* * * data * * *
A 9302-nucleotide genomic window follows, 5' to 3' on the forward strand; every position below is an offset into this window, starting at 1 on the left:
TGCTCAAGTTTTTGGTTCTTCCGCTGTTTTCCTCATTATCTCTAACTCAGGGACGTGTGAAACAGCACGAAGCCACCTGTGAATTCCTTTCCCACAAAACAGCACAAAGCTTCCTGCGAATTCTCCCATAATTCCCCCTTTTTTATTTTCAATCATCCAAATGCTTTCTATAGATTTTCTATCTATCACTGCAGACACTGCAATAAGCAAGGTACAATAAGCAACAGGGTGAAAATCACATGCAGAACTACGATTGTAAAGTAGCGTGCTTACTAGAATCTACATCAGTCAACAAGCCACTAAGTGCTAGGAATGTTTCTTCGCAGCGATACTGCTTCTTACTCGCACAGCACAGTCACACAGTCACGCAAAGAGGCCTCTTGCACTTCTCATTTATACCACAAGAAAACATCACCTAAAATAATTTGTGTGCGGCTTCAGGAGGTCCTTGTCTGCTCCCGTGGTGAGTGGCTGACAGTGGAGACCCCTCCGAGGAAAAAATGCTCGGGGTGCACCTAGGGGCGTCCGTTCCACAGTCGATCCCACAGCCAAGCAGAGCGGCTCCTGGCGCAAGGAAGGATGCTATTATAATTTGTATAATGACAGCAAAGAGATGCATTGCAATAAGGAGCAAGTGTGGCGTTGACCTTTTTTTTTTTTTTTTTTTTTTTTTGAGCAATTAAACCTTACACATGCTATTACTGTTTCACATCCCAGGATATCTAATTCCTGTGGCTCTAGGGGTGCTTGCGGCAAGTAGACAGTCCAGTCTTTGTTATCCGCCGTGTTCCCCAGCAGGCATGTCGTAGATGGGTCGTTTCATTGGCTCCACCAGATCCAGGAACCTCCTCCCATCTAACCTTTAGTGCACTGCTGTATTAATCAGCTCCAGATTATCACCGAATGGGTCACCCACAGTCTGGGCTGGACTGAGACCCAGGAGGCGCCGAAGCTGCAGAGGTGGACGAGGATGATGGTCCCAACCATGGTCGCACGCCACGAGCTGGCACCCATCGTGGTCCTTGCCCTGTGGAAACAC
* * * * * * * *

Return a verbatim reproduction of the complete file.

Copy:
A 9302-nucleotide genomic window follows, 5' to 3' on the forward strand; every position below is an offset into this window, starting at 1 on the left:
TGCTCAAGTTTTTGGTTCTTCCGCTGTTTTCCTCATTATCTCTAACTCAGGGACGTGTGAAACAGCACGAAGCCACCTGTGAATTCCTTTCCCACAAAACAGCACAAAGCTTCCTGCGAATTCTCCCATAATTCCCCCTTTTTTATTTTCAATCATCCAAATGCTTTCTATAGATTTTCTATCTATCACTGCAGACACTGCAATAAGCAAGGTACAATAAGCAACAGGGTGAAAATCACATGCAGAACTACGATTGTAAAGTAGCGTGCTTACTAGAATCTACATCAGTCAACAAGCCACTAAGTGCTAGGAATGTTTCTTCGCAGCGATACTGCTTCTTACTCGCACAGCACAGTCACACAGTCACGCAAAGAGGCCTCTTGCACTTCTCATTTATACCACAAGAAAACATCACCTAAAATAATTTGTGTGCGGCTTCAGGAGGTCCTTGTCTGCTCCCGTGGTGAGTGGCTGACAGTGGAGACCCCTCCGAGGAAAAAATGCTCGGGGTGCACCTAGGGGCGTCCGTTCCACAGTCGATCCCACAGCCAAGCAGAGCGGCTCCTGGCGCAAGGAAGGATGCTATTATAATTTGTATAATGACAGCAAAGAGATGCATTGCAATAAGGAGCAAGTGTGGCGTTGACCTTTTTTTTTTTTTTTTTTTTTTTTTGAGCAATTAAACCTTACACATGCTATTACTGTTTCACATCCCAGGATATCTAATTCCTGTGGCTCTAGGGGTGCTTGCGGCAAGTAGACAGTCCAGTCTTTGTTATCCGCCGTGTTCCCCAGCAGGCATGTCGTAGATGGGTCGTTTCATTGGCTCCACCAGATCCAGGAACCTCCTCCCATCTAACCTTTAGTGCACTGCTGTATTAATCAGCTCCAGATTATCACCGAATGGGTCACCCACAGTCTGGGCTGGACTGAGACCCAGGAGGCGCCGAAGCTGCAGAGGTGGACGAGGATGATGGTCCCAACCATGGTCGCACGCCACGAGCTGGCACCCATCGTGGTCCTTGCCCTGTGGAAACAC